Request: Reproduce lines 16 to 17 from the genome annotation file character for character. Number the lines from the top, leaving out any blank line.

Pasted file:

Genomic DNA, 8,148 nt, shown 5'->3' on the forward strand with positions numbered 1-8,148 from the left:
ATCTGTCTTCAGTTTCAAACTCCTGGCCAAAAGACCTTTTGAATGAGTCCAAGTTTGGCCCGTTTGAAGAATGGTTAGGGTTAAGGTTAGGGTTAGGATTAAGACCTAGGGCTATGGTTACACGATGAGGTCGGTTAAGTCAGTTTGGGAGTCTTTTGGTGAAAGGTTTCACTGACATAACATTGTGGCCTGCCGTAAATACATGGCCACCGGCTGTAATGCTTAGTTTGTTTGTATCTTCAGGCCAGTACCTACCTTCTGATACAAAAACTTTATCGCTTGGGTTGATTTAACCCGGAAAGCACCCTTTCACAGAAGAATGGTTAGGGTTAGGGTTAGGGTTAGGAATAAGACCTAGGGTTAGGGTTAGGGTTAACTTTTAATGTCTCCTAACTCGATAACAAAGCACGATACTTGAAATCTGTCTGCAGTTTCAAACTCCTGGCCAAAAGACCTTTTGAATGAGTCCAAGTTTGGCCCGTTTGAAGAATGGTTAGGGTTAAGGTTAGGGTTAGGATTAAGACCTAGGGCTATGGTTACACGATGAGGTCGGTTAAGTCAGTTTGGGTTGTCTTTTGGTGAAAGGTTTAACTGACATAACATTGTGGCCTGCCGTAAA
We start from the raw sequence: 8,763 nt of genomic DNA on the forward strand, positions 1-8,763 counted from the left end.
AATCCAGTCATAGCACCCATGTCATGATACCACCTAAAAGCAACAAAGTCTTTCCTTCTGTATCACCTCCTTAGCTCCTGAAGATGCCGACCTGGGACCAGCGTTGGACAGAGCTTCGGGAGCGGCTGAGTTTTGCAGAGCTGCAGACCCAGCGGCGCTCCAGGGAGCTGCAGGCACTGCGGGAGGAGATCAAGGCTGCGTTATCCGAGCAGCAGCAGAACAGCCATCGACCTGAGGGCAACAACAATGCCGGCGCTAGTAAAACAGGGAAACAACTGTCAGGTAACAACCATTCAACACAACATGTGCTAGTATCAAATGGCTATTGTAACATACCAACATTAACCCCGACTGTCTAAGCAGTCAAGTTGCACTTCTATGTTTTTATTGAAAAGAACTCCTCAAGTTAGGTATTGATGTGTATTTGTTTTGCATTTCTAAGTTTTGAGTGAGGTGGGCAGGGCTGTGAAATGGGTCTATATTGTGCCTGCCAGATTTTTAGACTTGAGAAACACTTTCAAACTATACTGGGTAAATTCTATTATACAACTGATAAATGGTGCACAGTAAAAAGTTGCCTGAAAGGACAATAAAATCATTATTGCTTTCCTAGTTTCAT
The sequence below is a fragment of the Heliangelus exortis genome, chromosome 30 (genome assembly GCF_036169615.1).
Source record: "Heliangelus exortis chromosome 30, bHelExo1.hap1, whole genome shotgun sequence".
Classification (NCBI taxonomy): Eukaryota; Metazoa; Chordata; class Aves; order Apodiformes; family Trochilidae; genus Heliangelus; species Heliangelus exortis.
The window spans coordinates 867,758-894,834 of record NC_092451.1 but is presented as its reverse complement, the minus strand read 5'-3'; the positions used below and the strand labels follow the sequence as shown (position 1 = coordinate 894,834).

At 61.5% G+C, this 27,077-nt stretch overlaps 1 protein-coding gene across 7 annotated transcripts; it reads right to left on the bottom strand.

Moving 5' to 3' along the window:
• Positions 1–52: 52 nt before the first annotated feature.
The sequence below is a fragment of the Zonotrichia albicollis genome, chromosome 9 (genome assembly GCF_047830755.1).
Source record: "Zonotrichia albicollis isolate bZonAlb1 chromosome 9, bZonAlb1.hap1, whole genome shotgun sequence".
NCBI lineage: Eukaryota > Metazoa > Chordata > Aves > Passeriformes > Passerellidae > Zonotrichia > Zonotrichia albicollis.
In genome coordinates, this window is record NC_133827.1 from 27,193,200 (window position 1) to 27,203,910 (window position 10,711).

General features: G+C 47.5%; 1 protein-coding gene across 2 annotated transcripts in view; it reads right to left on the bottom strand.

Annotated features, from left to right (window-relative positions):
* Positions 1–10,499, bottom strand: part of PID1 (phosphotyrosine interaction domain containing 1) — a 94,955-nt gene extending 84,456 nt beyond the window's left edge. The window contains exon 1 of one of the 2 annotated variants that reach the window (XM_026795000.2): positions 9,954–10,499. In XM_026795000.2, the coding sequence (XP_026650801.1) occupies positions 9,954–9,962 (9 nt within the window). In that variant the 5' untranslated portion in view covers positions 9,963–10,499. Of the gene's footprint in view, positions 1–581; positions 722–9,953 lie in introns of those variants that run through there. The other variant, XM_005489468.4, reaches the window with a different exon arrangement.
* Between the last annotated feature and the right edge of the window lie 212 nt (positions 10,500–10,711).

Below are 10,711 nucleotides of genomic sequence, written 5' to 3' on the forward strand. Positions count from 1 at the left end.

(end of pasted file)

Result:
General features: G+C 47.5%; 1 protein-coding gene across 2 annotated transcripts in view; it reads right to left on the bottom strand.

Annotated features, from left to right (window-relative positions):